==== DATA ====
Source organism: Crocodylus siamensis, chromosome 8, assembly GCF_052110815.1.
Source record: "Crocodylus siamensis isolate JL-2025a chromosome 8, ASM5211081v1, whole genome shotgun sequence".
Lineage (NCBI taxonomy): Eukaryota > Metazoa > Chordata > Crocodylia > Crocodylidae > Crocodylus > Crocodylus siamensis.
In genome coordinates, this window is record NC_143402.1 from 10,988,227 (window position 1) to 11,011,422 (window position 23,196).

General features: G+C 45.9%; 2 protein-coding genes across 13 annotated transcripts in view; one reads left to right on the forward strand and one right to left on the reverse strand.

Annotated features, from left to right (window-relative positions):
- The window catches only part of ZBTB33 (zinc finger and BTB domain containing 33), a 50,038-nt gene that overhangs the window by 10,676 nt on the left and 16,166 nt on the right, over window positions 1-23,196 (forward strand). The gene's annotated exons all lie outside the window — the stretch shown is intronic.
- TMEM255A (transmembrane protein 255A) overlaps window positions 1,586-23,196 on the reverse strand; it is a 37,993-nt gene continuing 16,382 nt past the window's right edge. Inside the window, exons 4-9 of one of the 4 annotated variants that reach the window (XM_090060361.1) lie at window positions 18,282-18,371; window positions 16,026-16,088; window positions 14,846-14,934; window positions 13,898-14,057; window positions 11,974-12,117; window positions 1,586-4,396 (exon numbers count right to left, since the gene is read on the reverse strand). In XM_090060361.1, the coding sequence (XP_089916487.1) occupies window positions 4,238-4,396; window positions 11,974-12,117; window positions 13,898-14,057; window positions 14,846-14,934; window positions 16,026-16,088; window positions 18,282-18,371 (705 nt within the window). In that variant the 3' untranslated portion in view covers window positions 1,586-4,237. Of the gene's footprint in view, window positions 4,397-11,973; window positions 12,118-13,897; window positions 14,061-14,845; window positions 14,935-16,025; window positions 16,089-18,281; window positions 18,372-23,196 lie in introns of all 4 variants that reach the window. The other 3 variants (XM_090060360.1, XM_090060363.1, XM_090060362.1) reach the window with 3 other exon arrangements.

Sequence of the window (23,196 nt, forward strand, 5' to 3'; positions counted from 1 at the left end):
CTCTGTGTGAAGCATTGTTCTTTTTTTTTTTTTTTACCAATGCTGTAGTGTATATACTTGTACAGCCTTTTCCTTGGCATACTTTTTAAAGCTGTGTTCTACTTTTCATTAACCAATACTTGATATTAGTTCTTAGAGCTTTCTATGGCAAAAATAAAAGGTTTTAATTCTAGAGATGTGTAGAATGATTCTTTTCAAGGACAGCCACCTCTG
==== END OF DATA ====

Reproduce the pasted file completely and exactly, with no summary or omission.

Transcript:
Source organism: Crocodylus siamensis, chromosome 8, assembly GCF_052110815.1.
Source record: "Crocodylus siamensis isolate JL-2025a chromosome 8, ASM5211081v1, whole genome shotgun sequence".
Lineage (NCBI taxonomy): Eukaryota > Metazoa > Chordata > Crocodylia > Crocodylidae > Crocodylus > Crocodylus siamensis.
In genome coordinates, this window is record NC_143402.1 from 10,988,227 (window position 1) to 11,011,422 (window position 23,196).

General features: G+C 45.9%; 2 protein-coding genes across 13 annotated transcripts in view; one reads left to right on the forward strand and one right to left on the reverse strand.

Annotated features, from left to right (window-relative positions):
- The window catches only part of ZBTB33 (zinc finger and BTB domain containing 33), a 50,038-nt gene that overhangs the window by 10,676 nt on the left and 16,166 nt on the right, over window positions 1-23,196 (forward strand). The gene's annotated exons all lie outside the window — the stretch shown is intronic.
- TMEM255A (transmembrane protein 255A) overlaps window positions 1,586-23,196 on the reverse strand; it is a 37,993-nt gene continuing 16,382 nt past the window's right edge. Inside the window, exons 4-9 of one of the 4 annotated variants that reach the window (XM_090060361.1) lie at window positions 18,282-18,371; window positions 16,026-16,088; window positions 14,846-14,934; window positions 13,898-14,057; window positions 11,974-12,117; window positions 1,586-4,396 (exon numbers count right to left, since the gene is read on the reverse strand). In XM_090060361.1, the coding sequence (XP_089916487.1) occupies window positions 4,238-4,396; window positions 11,974-12,117; window positions 13,898-14,057; window positions 14,846-14,934; window positions 16,026-16,088; window positions 18,282-18,371 (705 nt within the window). In that variant the 3' untranslated portion in view covers window positions 1,586-4,237. Of the gene's footprint in view, window positions 4,397-11,973; window positions 12,118-13,897; window positions 14,061-14,845; window positions 14,935-16,025; window positions 16,089-18,281; window positions 18,372-23,196 lie in introns of all 4 variants that reach the window. The other 3 variants (XM_090060360.1, XM_090060363.1, XM_090060362.1) reach the window with 3 other exon arrangements.

Sequence of the window (23,196 nt, forward strand, 5' to 3'; positions counted from 1 at the left end):
CTCTGTGTGAAGCATTGTTCTTTTTTTTTTTTTTTACCAATGCTGTAGTGTATATACTTGTACAGCCTTTTCCTTGGCATACTTTTTAAAGCTGTGTTCTACTTTTCATTAACCAATACTTGATATTAGTTCTTAGAGCTTTCTATGGCAAAAATAAAAGGTTTTAATTCTAGAGATGTGTAGAATGATTCTTTTCAAGGACAGCCACCTCTG